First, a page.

It takes more than a spooky noise, a flicker of light, a hushed voice or a curtain moving in a chilly draft or air to make an authentic ghost story. It has to stand the test of time and scrutiny of numerous non-believers.

Of course, the closer we get to Halloween, the more commonplace these tales of the supernatural become. You may be surprised at how many ghosts have been glimpsed in these Twin Cities.

It’s been told that a house in East Auburn, built in the early days of the settlement, is the site of haunting that dates back many generations. A former occupant of the house is said to have twice seen an elderly couple appear and then vanish.

Once, that occupant came into the house and saw them seated at the dining room table. They looked up with a friendly expression. The vision was so clear that the color of their clothing was seen vividly. On another occasion, the pair was seen rushing through a hallway, as if on some important errand.

The residents of the house said there was nothing frightening about the sightings. In fact, they hoped they would see these unearthly people again.

One of the best-known of the local ghost stories relates the tale of a hitchhiking girl on Route 26 in Poland. Several versions are known, but usually the story has a trucker stopping on a dark night to offer her a ride. Some accounts say she wore a wedding dress. Others called it a prom gown.


But always, after a short ride, the mysterious passenger disappeared, although all the vehicle’s windows and doors remained closed.

Much has been written about Basil, the ghost of Winter Street in Lisbon Falls. As for consistency of sightings, he holds the record. His first appearance was about 1878, according to a story by Sam E. Connor in the April 24, 1943, edition of the Lewiston Journal Magazine Section.

Basil was seen by several families in that house, and they all reported that he wore a pink or rose-colored shirt, and you could look right through him.

Basil had a bad temper, too. One night, the first owner of the home, F.L. Roy, was holding a dance party. Midnight approached when the building began to shake, frightening the guests to the point of panic. They grabbed their coats and ran.

The party was over.

In later years, other owners and visitors saw curtains billow out when the air was still. They heard noises at windows, but found no footprints, even on snow-covered ground.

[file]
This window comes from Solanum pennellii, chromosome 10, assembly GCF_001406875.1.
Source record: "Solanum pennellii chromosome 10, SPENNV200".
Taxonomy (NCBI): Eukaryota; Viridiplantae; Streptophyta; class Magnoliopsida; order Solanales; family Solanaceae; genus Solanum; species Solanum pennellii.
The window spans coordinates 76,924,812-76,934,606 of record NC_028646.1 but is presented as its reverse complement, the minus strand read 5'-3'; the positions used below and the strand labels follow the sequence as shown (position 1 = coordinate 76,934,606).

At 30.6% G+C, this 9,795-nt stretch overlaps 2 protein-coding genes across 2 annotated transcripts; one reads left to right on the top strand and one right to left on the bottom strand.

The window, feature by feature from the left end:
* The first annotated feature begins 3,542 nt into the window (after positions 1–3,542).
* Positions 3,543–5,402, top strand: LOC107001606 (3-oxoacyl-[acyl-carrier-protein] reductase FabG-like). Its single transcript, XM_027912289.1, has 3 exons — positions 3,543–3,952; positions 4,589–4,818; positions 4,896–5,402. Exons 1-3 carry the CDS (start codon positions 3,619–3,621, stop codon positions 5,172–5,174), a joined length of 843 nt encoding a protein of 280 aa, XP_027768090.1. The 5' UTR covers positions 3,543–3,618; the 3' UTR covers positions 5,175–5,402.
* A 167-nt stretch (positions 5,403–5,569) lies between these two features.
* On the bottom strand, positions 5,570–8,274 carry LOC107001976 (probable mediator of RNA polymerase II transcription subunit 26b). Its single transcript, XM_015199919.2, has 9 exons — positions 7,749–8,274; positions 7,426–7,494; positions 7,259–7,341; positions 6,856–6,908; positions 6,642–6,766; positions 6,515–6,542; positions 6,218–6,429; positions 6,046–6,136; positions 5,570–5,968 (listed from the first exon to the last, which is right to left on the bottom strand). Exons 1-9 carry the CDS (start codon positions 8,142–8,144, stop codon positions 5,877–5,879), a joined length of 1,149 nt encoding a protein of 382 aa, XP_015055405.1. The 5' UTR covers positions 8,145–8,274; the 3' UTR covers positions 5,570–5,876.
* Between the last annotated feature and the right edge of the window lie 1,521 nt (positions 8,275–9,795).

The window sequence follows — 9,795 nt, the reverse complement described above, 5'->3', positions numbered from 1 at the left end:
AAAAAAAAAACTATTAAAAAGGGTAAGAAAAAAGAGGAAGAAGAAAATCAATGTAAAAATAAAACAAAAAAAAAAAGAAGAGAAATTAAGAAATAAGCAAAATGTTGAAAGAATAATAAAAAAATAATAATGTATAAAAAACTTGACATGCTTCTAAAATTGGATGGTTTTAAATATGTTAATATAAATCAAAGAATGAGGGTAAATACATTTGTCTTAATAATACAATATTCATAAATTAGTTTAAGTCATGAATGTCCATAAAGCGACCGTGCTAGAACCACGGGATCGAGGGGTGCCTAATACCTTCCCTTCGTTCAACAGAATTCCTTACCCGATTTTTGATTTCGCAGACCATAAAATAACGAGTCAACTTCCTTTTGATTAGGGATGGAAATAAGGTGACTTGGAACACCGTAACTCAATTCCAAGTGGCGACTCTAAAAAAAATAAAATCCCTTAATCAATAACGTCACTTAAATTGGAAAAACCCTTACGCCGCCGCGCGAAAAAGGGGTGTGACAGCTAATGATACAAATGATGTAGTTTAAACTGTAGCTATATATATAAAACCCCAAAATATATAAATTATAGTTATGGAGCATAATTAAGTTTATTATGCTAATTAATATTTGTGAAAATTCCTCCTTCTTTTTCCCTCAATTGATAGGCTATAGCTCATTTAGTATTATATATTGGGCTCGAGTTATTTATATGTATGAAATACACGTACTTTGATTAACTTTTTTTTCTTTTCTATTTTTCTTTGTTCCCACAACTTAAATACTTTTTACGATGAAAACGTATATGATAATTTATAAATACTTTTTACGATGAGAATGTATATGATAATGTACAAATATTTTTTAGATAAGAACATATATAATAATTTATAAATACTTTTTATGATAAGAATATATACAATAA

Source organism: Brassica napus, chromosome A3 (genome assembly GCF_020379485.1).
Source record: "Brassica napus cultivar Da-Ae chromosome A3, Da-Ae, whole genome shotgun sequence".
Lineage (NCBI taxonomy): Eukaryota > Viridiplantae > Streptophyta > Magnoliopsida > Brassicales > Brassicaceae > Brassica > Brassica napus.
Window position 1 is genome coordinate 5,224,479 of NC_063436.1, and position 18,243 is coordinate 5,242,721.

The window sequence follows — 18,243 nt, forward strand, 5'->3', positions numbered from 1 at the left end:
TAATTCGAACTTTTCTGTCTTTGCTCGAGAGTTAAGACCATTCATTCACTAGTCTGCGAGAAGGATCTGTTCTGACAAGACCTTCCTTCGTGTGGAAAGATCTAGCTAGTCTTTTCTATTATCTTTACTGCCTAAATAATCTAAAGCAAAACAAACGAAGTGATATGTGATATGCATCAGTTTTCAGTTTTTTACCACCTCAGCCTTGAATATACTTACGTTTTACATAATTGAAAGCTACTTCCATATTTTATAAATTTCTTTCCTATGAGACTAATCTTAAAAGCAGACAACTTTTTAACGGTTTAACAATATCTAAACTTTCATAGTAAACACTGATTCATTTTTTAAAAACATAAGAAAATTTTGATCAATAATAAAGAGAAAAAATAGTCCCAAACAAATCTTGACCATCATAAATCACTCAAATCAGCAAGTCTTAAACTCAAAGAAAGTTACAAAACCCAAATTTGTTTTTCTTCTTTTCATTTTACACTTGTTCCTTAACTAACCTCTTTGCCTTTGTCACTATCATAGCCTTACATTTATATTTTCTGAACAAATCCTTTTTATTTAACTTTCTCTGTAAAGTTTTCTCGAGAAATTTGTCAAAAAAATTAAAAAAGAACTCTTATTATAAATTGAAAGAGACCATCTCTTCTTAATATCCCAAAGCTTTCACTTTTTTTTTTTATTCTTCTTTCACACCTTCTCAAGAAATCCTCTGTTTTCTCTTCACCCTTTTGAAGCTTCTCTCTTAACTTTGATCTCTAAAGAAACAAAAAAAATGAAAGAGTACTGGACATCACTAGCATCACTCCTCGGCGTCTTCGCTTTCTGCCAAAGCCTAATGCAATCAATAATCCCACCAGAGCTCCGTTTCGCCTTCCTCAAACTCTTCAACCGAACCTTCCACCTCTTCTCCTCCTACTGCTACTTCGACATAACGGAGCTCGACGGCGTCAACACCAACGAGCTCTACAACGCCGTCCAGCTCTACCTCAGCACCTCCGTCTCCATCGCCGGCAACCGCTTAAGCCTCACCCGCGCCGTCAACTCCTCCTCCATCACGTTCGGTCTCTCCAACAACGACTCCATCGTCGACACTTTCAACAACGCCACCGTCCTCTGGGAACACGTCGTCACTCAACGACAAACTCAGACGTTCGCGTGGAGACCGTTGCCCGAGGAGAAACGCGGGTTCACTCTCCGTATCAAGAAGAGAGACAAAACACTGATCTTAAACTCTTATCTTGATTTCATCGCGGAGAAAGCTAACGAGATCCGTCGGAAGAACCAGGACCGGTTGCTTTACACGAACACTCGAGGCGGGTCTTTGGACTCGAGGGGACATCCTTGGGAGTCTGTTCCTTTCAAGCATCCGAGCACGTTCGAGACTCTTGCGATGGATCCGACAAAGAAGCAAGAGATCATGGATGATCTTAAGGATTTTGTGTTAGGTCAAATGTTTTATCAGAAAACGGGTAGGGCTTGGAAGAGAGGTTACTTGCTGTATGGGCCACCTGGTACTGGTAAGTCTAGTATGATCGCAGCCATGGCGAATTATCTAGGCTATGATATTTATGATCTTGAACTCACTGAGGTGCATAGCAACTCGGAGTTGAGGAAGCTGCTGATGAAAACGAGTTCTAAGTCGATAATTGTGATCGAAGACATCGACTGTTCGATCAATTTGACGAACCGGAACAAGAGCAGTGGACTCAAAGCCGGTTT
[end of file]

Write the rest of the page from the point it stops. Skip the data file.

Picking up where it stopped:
And there was that box beside the rock pile in the cellar. The rocks had been uncovered when the cellar was dug in 1907. It was not a haphazard pile of rocks. It was oblong, about 12 by 10 feet, and the owner would never allow its removal.

One day, some years after moving in, Mrs. Fillius Fillion placed a box full of vegetables and other produce beside the rocks. That afternoon, she was terrified by a great racket below. When her husband arrived home from work, he discovered that the box had been smashed and its contents strewn about the cellar.

There were many other spectral apparitions around Lewiston and Auburn throughout the years. There was an old house in Turner, near Hebron, where a young boy was killed in a fire in the early 1900s. The house was rebuilt, and for years, members of the family saw the little boy. As recently as 1993 or 1994, it was said the child had been seen.

I got some of these stories from “the ghost lady.” That’s a nickname my aunt, Edith Labbie, picked up, as she wrote many Halloween columns in the Lewiston Evening Journal Magazine Section in the 1960s and 1970s.

She wrote about the year she was born, 1918, when there was a “witch cat controversy” in Auburn.

“Oscar Jones said his black cat was the only genuine pure witch cat in Maine,” she wrote. “Mr. H. W. Getchell claimed that his cat was once a fair maiden and was turned into a black cat by a Salem witch.”

Her own ghost story concerned a research trip to the Maine State Archives. She wrote, “As I was running the copy machine, a whiskery pale-faced young man in drooping clothes approached me. When I glanced up, I shivered as I saw the strange other-worldish look in his eyes. With a smirk he said, ‘You must know where the books on witchcraft are.’”

Dave Sargent is freelance writer and a native of Auburn. He can be reached by email at

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